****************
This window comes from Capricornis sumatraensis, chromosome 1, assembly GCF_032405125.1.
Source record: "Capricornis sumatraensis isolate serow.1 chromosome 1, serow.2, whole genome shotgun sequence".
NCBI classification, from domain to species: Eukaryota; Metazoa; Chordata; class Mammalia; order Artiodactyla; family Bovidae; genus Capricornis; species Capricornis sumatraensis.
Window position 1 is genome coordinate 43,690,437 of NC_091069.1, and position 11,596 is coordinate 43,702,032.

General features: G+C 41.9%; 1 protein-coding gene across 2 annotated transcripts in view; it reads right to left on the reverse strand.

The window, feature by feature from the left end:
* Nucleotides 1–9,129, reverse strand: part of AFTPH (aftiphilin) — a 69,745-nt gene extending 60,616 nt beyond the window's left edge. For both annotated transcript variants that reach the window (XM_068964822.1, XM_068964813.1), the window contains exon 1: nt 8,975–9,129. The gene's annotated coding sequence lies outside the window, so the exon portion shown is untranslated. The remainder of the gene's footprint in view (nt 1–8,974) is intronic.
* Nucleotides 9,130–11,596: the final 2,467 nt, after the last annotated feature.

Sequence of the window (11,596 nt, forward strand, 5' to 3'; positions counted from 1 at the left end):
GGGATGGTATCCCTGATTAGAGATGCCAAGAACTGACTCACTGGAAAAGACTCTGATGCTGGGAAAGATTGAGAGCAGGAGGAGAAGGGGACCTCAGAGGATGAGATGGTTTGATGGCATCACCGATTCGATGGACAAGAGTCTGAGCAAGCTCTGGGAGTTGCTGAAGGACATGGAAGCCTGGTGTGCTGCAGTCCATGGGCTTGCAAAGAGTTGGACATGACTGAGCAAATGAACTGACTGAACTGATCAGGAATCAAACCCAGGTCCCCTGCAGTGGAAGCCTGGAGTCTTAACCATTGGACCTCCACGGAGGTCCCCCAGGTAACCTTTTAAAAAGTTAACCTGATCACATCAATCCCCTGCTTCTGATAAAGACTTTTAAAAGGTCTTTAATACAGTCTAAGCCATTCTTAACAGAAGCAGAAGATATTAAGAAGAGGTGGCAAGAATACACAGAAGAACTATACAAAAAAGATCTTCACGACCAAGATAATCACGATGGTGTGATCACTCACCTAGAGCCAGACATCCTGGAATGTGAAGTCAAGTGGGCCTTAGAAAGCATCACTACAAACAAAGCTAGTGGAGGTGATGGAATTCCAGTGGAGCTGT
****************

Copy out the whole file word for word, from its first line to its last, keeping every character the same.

This window comes from Capricornis sumatraensis, chromosome 1, assembly GCF_032405125.1.
Source record: "Capricornis sumatraensis isolate serow.1 chromosome 1, serow.2, whole genome shotgun sequence".
NCBI classification, from domain to species: Eukaryota; Metazoa; Chordata; class Mammalia; order Artiodactyla; family Bovidae; genus Capricornis; species Capricornis sumatraensis.
Window position 1 is genome coordinate 43,690,437 of NC_091069.1, and position 11,596 is coordinate 43,702,032.

General features: G+C 41.9%; 1 protein-coding gene across 2 annotated transcripts in view; it reads right to left on the reverse strand.

The window, feature by feature from the left end:
* Nucleotides 1–9,129, reverse strand: part of AFTPH (aftiphilin) — a 69,745-nt gene extending 60,616 nt beyond the window's left edge. For both annotated transcript variants that reach the window (XM_068964822.1, XM_068964813.1), the window contains exon 1: nt 8,975–9,129. The gene's annotated coding sequence lies outside the window, so the exon portion shown is untranslated. The remainder of the gene's footprint in view (nt 1–8,974) is intronic.
* Nucleotides 9,130–11,596: the final 2,467 nt, after the last annotated feature.

Sequence of the window (11,596 nt, forward strand, 5' to 3'; positions counted from 1 at the left end):
GGGATGGTATCCCTGATTAGAGATGCCAAGAACTGACTCACTGGAAAAGACTCTGATGCTGGGAAAGATTGAGAGCAGGAGGAGAAGGGGACCTCAGAGGATGAGATGGTTTGATGGCATCACCGATTCGATGGACAAGAGTCTGAGCAAGCTCTGGGAGTTGCTGAAGGACATGGAAGCCTGGTGTGCTGCAGTCCATGGGCTTGCAAAGAGTTGGACATGACTGAGCAAATGAACTGACTGAACTGATCAGGAATCAAACCCAGGTCCCCTGCAGTGGAAGCCTGGAGTCTTAACCATTGGACCTCCACGGAGGTCCCCCAGGTAACCTTTTAAAAAGTTAACCTGATCACATCAATCCCCTGCTTCTGATAAAGACTTTTAAAAGGTCTTTAATACAGTCTAAGCCATTCTTAACAGAAGCAGAAGATATTAAGAAGAGGTGGCAAGAATACACAGAAGAACTATACAAAAAAGATCTTCACGACCAAGATAATCACGATGGTGTGATCACTCACCTAGAGCCAGACATCCTGGAATGTGAAGTCAAGTGGGCCTTAGAAAGCATCACTACAAACAAAGCTAGTGGAGGTGATGGAATTCCAGTGGAGCTGT